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Keeping history in good shape

Posted on February 19, 2014 by Lethbridge Sun Times

Any home owner knows the importance of home maintenance. Failure to tend to periodic, if not regular, upkeep will leave a house looking rundown, and could, over time, lead to the need for more costly repairs.

It’s not much different with heritage structures within our national parks. Unfortunately, many of the old forts, historical houses and other pieces of Canada’s history are in bad shape, according to an independent consultant’s review.

A Canadian Press story in Wednesday’s Herald indicated that Opus International Consultants Ltd. estimated 61 per cent of some 2,000 historical structures to be in poor or very poor condition. That figure is higher than the 47 per cent found by Parks Canada’s own inventory review in 2012. That earlier review estimated $2.9 billion worth of deferred repairs, most for so-called high-risk assets such as waterways, highways and bridges. But the Opus review found those were actually in better shape than Parks Canada had judged them to be.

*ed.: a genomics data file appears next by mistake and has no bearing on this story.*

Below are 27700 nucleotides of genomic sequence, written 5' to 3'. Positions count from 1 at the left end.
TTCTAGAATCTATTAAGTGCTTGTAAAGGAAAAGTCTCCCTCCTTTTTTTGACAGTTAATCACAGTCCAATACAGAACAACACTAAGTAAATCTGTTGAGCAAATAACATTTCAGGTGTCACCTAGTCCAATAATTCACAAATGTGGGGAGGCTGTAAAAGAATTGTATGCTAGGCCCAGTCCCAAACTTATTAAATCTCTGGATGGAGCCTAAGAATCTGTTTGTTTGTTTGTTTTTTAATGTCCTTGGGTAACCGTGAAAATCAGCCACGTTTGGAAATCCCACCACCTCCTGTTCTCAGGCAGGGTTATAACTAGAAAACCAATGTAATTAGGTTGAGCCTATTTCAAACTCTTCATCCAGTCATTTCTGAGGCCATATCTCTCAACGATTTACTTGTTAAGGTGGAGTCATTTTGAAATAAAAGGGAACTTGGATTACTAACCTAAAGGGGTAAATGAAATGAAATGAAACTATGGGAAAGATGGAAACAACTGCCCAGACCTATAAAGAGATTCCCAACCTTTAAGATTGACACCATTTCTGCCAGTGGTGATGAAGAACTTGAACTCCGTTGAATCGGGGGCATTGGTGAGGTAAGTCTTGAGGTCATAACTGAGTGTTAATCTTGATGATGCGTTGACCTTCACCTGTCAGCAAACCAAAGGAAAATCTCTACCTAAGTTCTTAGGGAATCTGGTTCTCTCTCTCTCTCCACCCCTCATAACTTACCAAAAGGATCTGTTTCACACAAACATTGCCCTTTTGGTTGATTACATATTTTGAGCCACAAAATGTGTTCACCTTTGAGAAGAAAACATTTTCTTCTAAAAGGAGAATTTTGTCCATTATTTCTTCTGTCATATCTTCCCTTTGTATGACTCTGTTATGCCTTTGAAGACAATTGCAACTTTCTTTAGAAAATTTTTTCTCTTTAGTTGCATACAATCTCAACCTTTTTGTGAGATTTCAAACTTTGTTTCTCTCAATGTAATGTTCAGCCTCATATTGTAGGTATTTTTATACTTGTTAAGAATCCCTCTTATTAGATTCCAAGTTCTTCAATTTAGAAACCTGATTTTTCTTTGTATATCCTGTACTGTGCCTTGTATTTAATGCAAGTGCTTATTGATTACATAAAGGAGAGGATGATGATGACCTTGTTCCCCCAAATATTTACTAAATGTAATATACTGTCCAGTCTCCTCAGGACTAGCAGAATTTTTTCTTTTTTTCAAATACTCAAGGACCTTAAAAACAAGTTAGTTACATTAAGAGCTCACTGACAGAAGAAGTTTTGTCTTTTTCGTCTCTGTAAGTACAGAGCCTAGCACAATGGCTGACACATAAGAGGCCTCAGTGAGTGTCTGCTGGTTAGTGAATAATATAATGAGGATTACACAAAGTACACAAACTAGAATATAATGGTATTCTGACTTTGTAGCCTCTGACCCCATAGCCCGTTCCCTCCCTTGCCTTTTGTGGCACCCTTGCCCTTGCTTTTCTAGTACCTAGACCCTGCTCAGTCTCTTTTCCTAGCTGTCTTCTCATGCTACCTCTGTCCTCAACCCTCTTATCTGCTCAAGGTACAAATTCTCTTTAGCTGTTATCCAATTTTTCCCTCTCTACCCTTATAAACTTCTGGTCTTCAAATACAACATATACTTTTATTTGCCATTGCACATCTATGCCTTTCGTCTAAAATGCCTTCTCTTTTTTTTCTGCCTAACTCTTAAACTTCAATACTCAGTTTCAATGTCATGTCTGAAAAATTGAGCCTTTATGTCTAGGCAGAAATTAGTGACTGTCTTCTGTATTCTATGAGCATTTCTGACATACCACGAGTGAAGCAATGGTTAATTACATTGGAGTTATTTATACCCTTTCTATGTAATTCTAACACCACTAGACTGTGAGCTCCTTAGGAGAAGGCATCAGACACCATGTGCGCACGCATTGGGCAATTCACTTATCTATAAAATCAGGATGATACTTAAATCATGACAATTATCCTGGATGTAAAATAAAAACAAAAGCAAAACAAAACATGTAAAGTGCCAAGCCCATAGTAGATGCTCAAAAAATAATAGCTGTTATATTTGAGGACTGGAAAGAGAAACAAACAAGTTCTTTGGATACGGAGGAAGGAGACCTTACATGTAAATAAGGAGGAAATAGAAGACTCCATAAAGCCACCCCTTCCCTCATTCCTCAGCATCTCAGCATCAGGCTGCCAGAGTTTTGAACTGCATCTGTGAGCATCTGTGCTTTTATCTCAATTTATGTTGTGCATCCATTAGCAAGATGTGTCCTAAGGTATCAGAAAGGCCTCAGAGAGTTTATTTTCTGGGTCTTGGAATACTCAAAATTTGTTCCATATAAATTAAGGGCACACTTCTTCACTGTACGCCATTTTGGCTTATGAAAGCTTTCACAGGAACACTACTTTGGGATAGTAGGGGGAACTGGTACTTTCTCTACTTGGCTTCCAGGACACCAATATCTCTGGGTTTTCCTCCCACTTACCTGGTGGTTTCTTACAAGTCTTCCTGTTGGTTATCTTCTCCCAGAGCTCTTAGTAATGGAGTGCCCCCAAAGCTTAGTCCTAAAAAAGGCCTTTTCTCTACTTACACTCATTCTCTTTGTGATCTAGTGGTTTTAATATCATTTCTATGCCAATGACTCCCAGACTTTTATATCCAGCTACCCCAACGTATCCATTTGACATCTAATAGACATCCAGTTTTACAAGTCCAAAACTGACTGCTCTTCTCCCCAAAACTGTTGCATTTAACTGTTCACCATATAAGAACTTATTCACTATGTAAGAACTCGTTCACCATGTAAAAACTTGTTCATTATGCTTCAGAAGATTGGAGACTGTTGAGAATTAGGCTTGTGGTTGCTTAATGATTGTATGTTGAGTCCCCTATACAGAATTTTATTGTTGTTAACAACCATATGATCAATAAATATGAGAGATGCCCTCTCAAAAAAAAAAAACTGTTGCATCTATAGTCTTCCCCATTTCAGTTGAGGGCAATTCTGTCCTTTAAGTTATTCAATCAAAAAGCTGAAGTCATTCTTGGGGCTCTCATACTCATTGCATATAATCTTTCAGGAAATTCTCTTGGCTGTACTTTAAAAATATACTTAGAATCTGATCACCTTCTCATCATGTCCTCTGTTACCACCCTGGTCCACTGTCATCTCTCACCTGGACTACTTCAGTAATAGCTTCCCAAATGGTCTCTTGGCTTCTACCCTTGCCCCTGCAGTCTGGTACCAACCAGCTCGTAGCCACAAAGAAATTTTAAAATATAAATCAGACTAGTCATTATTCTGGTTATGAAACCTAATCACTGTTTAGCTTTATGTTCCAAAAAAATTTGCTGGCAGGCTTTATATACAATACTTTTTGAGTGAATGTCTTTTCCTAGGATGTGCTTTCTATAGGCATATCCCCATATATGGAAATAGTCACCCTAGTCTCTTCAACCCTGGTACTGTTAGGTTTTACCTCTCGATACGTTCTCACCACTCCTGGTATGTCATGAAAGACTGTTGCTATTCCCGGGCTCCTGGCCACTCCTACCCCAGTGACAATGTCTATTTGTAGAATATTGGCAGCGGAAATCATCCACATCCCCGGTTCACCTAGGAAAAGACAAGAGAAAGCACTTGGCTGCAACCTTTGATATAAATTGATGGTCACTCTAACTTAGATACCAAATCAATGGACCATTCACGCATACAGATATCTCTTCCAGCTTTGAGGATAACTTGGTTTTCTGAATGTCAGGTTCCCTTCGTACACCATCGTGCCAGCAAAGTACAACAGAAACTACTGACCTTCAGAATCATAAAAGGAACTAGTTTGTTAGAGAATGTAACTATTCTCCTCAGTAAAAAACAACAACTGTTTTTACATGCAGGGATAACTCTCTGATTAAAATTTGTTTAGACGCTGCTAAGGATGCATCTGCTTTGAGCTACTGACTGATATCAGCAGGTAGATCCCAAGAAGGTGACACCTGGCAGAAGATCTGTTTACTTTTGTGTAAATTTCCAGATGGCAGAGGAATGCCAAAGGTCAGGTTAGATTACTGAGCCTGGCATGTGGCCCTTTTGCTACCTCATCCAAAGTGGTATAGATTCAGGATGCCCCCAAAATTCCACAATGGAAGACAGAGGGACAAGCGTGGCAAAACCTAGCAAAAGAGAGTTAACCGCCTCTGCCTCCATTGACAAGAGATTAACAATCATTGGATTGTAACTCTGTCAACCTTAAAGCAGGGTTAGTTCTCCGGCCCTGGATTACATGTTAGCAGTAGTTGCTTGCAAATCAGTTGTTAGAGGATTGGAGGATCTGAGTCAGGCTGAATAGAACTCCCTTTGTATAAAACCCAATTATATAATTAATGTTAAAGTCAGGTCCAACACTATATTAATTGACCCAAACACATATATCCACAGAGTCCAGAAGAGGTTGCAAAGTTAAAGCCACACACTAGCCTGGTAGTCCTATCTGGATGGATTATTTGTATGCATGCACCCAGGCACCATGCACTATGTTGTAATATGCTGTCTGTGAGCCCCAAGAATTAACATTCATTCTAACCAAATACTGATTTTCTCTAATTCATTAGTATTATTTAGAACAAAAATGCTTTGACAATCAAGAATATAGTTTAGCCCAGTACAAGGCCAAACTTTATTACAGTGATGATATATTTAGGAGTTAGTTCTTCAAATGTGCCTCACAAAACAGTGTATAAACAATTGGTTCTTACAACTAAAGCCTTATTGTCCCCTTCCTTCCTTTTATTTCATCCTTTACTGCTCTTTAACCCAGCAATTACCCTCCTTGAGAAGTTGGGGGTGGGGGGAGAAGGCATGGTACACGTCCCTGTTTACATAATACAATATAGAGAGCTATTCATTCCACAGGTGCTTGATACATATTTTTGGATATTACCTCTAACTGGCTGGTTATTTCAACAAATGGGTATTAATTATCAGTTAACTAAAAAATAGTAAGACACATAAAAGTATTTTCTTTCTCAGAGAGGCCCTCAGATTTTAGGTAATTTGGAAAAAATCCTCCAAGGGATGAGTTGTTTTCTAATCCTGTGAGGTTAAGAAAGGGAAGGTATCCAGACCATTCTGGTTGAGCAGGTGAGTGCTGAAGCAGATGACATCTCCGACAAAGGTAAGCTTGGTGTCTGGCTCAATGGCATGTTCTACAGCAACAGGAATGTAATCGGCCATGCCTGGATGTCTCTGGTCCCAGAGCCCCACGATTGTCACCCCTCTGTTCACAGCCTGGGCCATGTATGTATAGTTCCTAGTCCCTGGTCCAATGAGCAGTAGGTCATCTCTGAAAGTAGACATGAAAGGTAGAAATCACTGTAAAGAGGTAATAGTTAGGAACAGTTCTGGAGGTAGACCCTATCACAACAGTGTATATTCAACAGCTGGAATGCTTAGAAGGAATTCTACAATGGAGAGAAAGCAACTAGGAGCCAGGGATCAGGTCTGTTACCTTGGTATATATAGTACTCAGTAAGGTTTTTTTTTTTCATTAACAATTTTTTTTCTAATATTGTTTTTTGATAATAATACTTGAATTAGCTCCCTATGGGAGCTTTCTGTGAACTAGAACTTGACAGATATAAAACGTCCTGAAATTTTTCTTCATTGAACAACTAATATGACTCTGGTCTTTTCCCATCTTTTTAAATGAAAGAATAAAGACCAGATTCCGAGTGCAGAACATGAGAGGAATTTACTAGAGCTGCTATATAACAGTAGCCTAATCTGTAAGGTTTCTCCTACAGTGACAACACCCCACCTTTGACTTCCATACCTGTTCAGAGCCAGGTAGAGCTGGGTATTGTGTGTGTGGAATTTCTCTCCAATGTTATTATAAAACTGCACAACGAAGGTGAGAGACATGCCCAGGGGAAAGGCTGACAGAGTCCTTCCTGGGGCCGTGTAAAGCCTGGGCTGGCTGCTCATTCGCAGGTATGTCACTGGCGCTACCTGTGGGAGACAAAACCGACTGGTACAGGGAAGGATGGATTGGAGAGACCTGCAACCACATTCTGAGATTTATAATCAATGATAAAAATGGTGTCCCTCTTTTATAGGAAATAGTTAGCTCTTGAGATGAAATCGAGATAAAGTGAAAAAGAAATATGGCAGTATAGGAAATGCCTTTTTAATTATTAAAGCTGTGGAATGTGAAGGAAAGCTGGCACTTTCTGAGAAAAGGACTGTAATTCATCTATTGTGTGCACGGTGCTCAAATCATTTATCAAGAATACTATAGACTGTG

However, the consultant said that irreplaceable cultural assets were the most neglected, with close to two-thirds of them in need of an estimated $230 million in repairs and maintenance work.

Tuesday’s federal budget has tabbed $392 million over five years for highways, bridges and dams under Parks Canada’s jurisdiction, but it doesn’t include extra funding for repairs to cultural assets.

Parks Canada has been taken to task in recent years over the handling of its physical assets, from historic canals and archeological sites to campgrounds and visitor centres. But it’s important to keep in mind the agency’s pursestrings have been tightened during that time, too. Parks Canada already took a $29-million funding cut in 2012 and will likely be hard-pressed to scrape together the money needed for the maintenance and repair work on these historical structures.

The Historic Resources Branch of Manitoba Culture, Heritage and Tourism notes on its website: “Heritage tourism is often rooted by historic buildings. These powerful, tangible connections to our past are the ways in which people today come in touch with the past.”

The context was the preservation of heritage buildings as a part of urban revitalization efforts, but the same argument can be made for historical structures in our national parks.

Some of these pieces of our country’s heritage are indeed irreplaceable. If they’re not looked after, we will lose them.

Whether the problem is Parks Canada’s management of these assets or the lack of funding to properly maintain them, it will be a shame if some of these treasures are lost.

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